When the sabbath was over, Mary Magdalene, and Mary the mother of James, and Salome bought spices, so that they might go and anoint him. And very early on the first day of the week, when the sun had risen, they went to the tomb. They had been saying to one another, “Who will roll away the stone for us from the entrance to the tomb?” When they looked up, they saw that the stone, which was very large, had already been rolled back. As they entered the tomb, they saw a young man, dressed in a white robe, sitting on the right side; and they were alarmed. But he said to them, “Do not be alarmed; you are looking for Jesus of Nazareth, who was crucified. He has been raised; he is not here. Look, there is the place they laid him. But go, tell his disciples and Peter that he is going ahead of you to Galilee; there you will see him, just as he told you.” So they went out and fled from the tomb, for terror and amazement had seized them; and they said nothing to anyone, for they were afraid. Mark 16: 1-8
In the words of Thomas Long, theologian and preacher, “That’s no way to run a resurrection!”[i] He is referring to the account of Jesus’ resurrection as recorded in the Gospel of Mark that we heard a minute ago. And I have to agree with him. There are no post resurrection meals by the side of the sea with his disciples up in the Galilee, there are no tender garden embraces and no gardener’s, Mark’s ending is just not filled with joy and probably it is not worthy of all of the alleluias that we sing out today. That’s just no way to run a resurrection!
You have to admit, this is one abrupt and dramatic ending, “…so [the women] went out and fled from the tomb, for terror and amazement had seized them; and they said nothing to anyone, for they were afraid.” And then the Gospel just ends. Of course there are attempts to add on and ease the Gospel up a bit but the original Mark just ends. The women have run off, silenced by their fear.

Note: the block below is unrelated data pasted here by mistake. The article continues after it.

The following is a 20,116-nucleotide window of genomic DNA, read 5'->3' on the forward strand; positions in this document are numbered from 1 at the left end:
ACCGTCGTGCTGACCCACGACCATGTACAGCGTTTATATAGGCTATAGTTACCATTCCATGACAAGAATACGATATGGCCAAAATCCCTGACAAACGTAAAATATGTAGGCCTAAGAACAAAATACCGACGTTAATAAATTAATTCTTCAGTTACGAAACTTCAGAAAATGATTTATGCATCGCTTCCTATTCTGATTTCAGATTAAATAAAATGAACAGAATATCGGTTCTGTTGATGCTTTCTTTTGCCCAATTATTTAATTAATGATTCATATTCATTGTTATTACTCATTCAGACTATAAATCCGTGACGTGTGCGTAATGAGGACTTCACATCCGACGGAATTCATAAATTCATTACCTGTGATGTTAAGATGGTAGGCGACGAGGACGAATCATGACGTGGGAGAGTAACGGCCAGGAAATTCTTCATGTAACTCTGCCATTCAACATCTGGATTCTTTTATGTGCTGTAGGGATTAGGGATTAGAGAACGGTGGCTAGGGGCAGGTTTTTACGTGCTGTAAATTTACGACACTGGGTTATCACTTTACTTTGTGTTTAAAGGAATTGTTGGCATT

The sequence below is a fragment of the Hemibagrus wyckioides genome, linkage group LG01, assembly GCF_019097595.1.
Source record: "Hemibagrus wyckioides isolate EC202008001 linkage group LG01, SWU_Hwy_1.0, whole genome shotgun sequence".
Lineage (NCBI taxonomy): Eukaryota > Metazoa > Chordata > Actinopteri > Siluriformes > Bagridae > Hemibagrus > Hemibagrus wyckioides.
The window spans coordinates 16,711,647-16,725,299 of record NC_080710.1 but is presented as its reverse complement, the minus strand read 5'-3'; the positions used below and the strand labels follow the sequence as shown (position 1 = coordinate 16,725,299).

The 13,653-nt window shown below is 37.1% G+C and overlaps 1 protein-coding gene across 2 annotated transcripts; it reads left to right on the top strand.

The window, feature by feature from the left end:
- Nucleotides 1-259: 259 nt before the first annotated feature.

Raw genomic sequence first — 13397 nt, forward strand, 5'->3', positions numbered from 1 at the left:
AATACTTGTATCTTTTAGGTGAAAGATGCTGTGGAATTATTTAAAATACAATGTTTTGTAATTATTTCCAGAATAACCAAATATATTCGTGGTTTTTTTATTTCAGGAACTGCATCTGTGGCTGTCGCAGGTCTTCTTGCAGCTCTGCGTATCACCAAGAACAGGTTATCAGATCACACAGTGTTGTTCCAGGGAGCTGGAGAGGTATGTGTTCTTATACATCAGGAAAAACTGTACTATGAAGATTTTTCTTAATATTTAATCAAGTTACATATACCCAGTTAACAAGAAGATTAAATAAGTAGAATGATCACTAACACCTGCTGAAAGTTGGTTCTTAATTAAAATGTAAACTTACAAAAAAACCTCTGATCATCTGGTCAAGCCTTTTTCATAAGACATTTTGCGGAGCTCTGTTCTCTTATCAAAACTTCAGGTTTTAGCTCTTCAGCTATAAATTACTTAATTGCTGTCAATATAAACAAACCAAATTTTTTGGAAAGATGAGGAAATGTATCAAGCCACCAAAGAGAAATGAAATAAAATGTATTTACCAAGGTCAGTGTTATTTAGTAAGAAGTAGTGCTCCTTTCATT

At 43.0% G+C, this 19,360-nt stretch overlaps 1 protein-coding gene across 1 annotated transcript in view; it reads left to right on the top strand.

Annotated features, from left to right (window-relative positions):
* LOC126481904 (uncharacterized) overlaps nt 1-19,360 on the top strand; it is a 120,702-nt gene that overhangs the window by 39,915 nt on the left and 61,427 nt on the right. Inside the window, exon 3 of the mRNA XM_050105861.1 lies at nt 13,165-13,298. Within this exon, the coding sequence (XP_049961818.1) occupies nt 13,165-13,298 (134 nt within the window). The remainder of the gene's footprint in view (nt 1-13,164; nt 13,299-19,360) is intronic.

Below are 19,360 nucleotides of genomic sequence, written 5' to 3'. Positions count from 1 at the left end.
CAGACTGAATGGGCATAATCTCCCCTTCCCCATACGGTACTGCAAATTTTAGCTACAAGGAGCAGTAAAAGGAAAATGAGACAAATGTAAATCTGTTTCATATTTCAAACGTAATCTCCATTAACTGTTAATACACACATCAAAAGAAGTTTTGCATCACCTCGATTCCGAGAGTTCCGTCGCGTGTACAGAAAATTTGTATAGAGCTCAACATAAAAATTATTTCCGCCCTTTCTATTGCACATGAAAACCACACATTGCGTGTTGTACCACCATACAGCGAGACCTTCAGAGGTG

Mary Magdalene, Mary the mother of James, and Salome were followers too of Jesus and were faithfully with him until he drew his last breath of life. They stood and watched his suffering along with all of the other Jews who were crucified that day. There were so many. But this poor soul was their friend and rabbi. They were filled with grief as any of us would be when we watch a loved one suffer. I’m sure you can identify.
Then, after the Sabbath when they could go to the tomb, they brought with them some special spices for anointing Jesus body. There was just not enough time to do so before the beginning of Shabbat. But on the way to the tomb they were worried about rolling that large stone away from the entrance. Good point. That would have worried and kept me up all night too. You know how worries get much larger and luminous at night in your head.
But when they got there, and much to their surprise, it was already rolled away. So curious! How and who could have moved that boulder away? They hurried right inside without a moment’s hesitation, not to find their beloved friend Jesus but in his place was this stranger, a man dressed in white. That would be shocking and sad, not to mention confusing all at once. Who is this person anyway that knows so much? How does he know such things about Jesus? This is really not what the women expected at all.
So the women run. They turn around and high tail it out of the cold and empty tomb stricken with fear. And that is the end of the story. There is no resolution. We don’t really know what they did.
Now we are the ones standing at the gaping, cavernous, wide open and tomb. What are you going to do?
Alasdair McIntyre, Professor of Philosophy and Theology notes: "I cannot answer the question "What ought I to do?" unless I first answer the question "Of which story am I a part?""
What we read today is a story of people long, long ago and it is God’s story, through Christ, of redemption and renewal. It is ultimately our story too. This resurrection story gives us spectacles through which to see ourselves out of tough situations, out of sad circumstances, or deplorable conditions, out of our empty tombs. Let’s face it sometimes it’s really hard to see that proverbial ‘light at the end of the tunnel’. I know. I’ve been there too. But because of the resurrection I know it is there. Christ’s resurrection helps you to envision a real future ahead for yourself, where life follows death where hope thrives. This is the faithful promise of Easter.
Our lives are filled with unending tales and unanswered questions but the resurrection of Christ allows us to look beyond that. Christ’s life, death, and life is a circuitous cycle of rebirth. Let that be your story, today and everyday, too.